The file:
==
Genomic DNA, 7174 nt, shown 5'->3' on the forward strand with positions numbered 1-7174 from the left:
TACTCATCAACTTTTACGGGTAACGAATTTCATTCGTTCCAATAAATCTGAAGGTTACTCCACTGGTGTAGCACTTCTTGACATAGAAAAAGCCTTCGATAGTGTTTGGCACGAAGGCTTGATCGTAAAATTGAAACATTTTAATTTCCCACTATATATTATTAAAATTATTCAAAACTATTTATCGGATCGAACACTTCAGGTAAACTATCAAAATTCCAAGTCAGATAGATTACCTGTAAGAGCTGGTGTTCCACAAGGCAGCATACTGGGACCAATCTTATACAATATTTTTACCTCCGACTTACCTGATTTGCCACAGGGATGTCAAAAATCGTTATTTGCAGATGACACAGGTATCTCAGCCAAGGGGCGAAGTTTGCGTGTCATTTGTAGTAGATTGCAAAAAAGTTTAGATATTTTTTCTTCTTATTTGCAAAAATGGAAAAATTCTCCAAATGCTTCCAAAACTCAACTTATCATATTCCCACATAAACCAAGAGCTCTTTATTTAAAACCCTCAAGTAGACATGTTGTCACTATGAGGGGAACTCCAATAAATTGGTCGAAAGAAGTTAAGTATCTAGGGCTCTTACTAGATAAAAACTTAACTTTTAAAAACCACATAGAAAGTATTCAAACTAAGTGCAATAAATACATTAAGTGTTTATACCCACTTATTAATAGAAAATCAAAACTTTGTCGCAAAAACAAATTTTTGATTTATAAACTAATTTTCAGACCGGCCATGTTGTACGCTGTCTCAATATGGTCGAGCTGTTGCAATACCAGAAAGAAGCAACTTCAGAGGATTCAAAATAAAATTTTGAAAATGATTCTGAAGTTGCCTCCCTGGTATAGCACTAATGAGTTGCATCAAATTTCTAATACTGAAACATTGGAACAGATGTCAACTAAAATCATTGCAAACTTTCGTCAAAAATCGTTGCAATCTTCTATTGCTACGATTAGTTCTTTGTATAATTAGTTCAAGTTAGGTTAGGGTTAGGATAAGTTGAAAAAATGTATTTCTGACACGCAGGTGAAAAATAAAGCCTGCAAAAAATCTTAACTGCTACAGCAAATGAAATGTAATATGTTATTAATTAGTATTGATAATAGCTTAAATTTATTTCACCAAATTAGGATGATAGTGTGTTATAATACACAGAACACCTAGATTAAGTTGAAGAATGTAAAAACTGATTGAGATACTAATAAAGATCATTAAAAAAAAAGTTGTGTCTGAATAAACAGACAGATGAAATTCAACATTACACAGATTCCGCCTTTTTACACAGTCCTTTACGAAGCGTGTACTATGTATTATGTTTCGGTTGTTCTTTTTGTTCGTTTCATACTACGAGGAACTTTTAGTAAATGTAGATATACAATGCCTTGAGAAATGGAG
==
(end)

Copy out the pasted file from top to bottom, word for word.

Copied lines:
Genomic DNA, 7174 nt, shown 5'->3' on the forward strand with positions numbered 1-7174 from the left:
TACTCATCAACTTTTACGGGTAACGAATTTCATTCGTTCCAATAAATCTGAAGGTTACTCCACTGGTGTAGCACTTCTTGACATAGAAAAAGCCTTCGATAGTGTTTGGCACGAAGGCTTGATCGTAAAATTGAAACATTTTAATTTCCCACTATATATTATTAAAATTATTCAAAACTATTTATCGGATCGAACACTTCAGGTAAACTATCAAAATTCCAAGTCAGATAGATTACCTGTAAGAGCTGGTGTTCCACAAGGCAGCATACTGGGACCAATCTTATACAATATTTTTACCTCCGACTTACCTGATTTGCCACAGGGATGTCAAAAATCGTTATTTGCAGATGACACAGGTATCTCAGCCAAGGGGCGAAGTTTGCGTGTCATTTGTAGTAGATTGCAAAAAAGTTTAGATATTTTTTCTTCTTATTTGCAAAAATGGAAAAATTCTCCAAATGCTTCCAAAACTCAACTTATCATATTCCCACATAAACCAAGAGCTCTTTATTTAAAACCCTCAAGTAGACATGTTGTCACTATGAGGGGAACTCCAATAAATTGGTCGAAAGAAGTTAAGTATCTAGGGCTCTTACTAGATAAAAACTTAACTTTTAAAAACCACATAGAAAGTATTCAAACTAAGTGCAATAAATACATTAAGTGTTTATACCCACTTATTAATAGAAAATCAAAACTTTGTCGCAAAAACAAATTTTTGATTTATAAACTAATTTTCAGACCGGCCATGTTGTACGCTGTCTCAATATGGTCGAGCTGTTGCAATACCAGAAAGAAGCAACTTCAGAGGATTCAAAATAAAATTTTGAAAATGATTCTGAAGTTGCCTCCCTGGTATAGCACTAATGAGTTGCATCAAATTTCTAATACTGAAACATTGGAACAGATGTCAACTAAAATCATTGCAAACTTTCGTCAAAAATCGTTGCAATCTTCTATTGCTACGATTAGTTCTTTGTATAATTAGTTCAAGTTAGGTTAGGGTTAGGATAAGTTGAAAAAATGTATTTCTGACACGCAGGTGAAAAATAAAGCCTGCAAAAAATCTTAACTGCTACAGCAAATGAAATGTAATATGTTATTAATTAGTATTGATAATAGCTTAAATTTATTTCACCAAATTAGGATGATAGTGTGTTATAATACACAGAACACCTAGATTAAGTTGAAGAATGTAAAAACTGATTGAGATACTAATAAAGATCATTAAAAAAAAAGTTGTGTCTGAATAAACAGACAGATGAAATTCAACATTACACAGATTCCGCCTTTTTACACAGTCCTTTACGAAGCGTGTACTATGTATTATGTTTCGGTTGTTCTTTTTGTTCGTTTCATACTACGAGGAACTTTTAGTAAATGTAGATATACAATGCCTTGAGAAATGGAG